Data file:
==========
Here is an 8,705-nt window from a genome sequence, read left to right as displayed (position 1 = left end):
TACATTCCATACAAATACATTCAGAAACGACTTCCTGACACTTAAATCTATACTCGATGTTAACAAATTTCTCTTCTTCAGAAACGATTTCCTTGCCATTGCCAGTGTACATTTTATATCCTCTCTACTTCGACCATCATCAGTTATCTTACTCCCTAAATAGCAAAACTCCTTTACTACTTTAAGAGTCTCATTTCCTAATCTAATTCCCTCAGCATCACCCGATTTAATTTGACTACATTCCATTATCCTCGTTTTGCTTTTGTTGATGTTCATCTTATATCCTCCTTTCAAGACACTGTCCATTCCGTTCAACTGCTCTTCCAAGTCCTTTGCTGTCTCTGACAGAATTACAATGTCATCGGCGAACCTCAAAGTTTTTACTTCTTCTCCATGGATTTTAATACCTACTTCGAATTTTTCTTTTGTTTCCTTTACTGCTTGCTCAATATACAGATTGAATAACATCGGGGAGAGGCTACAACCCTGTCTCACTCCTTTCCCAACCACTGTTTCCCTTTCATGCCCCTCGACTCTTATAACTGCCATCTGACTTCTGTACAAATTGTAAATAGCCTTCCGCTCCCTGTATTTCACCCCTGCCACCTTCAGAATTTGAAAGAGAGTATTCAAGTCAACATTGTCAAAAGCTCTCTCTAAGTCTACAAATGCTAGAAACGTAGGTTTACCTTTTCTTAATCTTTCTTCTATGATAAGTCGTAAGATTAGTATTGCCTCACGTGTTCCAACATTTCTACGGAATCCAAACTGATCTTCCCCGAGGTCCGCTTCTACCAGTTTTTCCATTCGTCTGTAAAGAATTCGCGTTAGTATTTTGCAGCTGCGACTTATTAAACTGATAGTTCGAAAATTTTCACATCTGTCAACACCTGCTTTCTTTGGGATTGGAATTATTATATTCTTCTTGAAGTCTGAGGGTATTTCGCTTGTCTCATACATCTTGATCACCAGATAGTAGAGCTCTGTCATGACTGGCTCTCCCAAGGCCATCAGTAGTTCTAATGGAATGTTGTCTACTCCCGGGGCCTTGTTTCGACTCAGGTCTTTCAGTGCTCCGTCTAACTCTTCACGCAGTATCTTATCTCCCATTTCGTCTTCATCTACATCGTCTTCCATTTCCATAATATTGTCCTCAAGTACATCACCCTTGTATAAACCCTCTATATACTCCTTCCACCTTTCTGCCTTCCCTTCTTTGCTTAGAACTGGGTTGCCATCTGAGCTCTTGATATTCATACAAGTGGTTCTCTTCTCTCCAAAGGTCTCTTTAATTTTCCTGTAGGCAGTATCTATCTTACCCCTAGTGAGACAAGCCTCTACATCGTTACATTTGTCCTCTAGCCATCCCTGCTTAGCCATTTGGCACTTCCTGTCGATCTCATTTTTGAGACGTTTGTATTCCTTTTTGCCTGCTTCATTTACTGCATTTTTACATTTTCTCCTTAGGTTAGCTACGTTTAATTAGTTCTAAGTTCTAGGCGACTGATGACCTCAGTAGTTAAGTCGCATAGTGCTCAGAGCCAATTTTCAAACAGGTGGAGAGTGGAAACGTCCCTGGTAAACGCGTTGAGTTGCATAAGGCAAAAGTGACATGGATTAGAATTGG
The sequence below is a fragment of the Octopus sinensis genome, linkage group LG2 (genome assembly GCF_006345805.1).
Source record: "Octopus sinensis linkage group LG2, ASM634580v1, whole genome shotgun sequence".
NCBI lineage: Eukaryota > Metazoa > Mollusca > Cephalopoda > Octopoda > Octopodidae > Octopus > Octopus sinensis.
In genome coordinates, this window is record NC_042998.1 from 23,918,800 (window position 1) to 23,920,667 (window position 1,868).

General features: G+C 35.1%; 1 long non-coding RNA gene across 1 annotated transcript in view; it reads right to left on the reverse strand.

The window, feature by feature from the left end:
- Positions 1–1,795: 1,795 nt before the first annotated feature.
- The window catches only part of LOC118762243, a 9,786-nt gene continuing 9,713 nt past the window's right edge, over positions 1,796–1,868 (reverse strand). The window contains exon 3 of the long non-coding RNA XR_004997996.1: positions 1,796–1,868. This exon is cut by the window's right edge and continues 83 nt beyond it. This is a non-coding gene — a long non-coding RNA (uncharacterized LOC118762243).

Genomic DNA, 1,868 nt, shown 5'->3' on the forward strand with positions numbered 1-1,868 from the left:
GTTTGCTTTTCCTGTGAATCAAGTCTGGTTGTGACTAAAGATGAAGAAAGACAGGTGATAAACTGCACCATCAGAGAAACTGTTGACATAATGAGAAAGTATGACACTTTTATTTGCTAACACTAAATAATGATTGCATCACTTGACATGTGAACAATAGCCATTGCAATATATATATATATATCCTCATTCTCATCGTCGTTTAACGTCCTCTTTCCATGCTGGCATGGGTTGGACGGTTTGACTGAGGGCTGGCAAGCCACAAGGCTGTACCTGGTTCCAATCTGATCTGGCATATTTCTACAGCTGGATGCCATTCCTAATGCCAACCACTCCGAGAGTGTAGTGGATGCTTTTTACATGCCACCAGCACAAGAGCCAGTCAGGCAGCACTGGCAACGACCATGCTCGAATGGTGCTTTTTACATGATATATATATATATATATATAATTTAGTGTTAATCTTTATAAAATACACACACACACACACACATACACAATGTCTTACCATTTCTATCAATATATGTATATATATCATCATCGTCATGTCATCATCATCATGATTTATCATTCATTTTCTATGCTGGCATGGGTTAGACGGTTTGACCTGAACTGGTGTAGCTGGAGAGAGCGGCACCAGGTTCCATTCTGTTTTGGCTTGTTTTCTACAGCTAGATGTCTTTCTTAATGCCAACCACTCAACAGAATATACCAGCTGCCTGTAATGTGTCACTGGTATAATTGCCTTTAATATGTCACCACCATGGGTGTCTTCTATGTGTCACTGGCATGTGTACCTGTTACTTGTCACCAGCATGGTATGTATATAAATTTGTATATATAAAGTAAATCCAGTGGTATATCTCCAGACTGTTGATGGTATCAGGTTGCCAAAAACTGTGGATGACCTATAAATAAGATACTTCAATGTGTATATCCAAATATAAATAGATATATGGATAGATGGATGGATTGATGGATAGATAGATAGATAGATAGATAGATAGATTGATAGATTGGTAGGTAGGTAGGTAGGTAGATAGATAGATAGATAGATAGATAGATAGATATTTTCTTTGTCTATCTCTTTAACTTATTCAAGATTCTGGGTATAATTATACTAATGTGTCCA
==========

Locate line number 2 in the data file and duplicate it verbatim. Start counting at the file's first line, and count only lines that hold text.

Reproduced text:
TACATTCCATACAAATACATTCAGAAACGACTTCCTGACACTTAAATCTATACTCGATGTTAACAAATTTCTCTTCTTCAGAAACGATTTCCTTGCCATTGCCAGTGTACATTTTATATCCTCTCTACTTCGACCATCATCAGTTATCTTACTCCCTAAATAGCAAAACTCCTTTACTACTTTAAGAGTCTCATTTCCTAATCTAATTCCCTCAGCATCACCCGATTTAATTTGACTACATTCCATTATCCTCGTTTTGCTTTTGTTGATGTTCATCTTATATCCTCCTTTCAAGACACTGTCCATTCCGTTCAACTGCTCTTCCAAGTCCTTTGCTGTCTCTGACAGAATTACAATGTCATCGGCGAACCTCAAAGTTTTTACTTCTTCTCCATGGATTTTAATACCTACTTCGAATTTTTCTTTTGTTTCCTTTACTGCTTGCTCAATATACAGATTGAATAACATCGGGGAGAGGCTACAACCCTGTCTCACTCCTTTCCCAACCACTGTTTCCCTTTCATGCCCCTCGACTCTTATAACTGCCATCTGACTTCTGTACAAATTGTAAATAGCCTTCCGCTCCCTGTATTTCACCCCTGCCACCTTCAGAATTTGAAAGAGAGTATTCAAGTCAACATTGTCAAAAGCTCTCTCTAAGTCTACAAATGCTAGAAACGTAGGTTTACCTTTTCTTAATCTTTCTTCTATGATAAGTCGTAAGATTAGTATTGCCTCACGTGTTCCAACATTTCTACGGAATCCAAACTGATCTTCCCCGAGGTCCGCTTCTACCAGTTTTTCCATTCGTCTGTAAAGAATTCGCGTTAGTATTTTGCAGCTGCGACTTATTAAACTGATAGTTCGAAAATTTTCACATCTGTCAACACCTGCTTTCTTTGGGATTGGAATTATTATATTCTTCTTGAAGTCTGAGGGTATTTCGCTTGTCTCATACATCTTGATCACCAGATAGTAGAGCTCTGTCATGACTGGCTCTCCCAAGGCCATCAGTAGTTCTAATGGAATGTTGTCTACTCCCGGGGCCTTGTTTCGACTCAGGTCTTTCAGTGCTCCGTCTAACTCTTCACGCAGTATCTTATCTCCCATTTCGTCTTCATCTACATCGTCTTCCATTTCCATAATATTGTCCTCAAGTACATCACCCTTGTATAAACCCTCTATATACTCCTTCCACCTTTCTGCCTTCCCTTCTTTGCTTAGAACTGGGTTGCCATCTGAGCTCTTGATATTCATACAAGTGGTTCTCTTCTCTCCAAAGGTCTCTTTAATTTTCCTGTAGGCAGTATCTATCTTACCCCTAGTGAGACAAGCCTCTACATCGTTACATTTGTCCTCTAGCCATCCCTGCTTAGCCATTTGGCACTTCCTGTCGATCTCATTTTTGAGACGTTTGTATTCCTTTTTGCCTGCTTCATTTACTGCATTTTTACATTTTCTCCTTAGGTTAGCTACGTTTAATTAGTTCTAAGTTCTAGGCGACTGATGACCTCAGTAGTTAAGTCGCATAGTGCTCAGAGCCAATTTTCAAACAGGTGGAGAGTGGAAACGTCCCTGGTAAACGCGTTGAGTTGCATAAGGCAAAAGTGACATGGATTAGAATTGG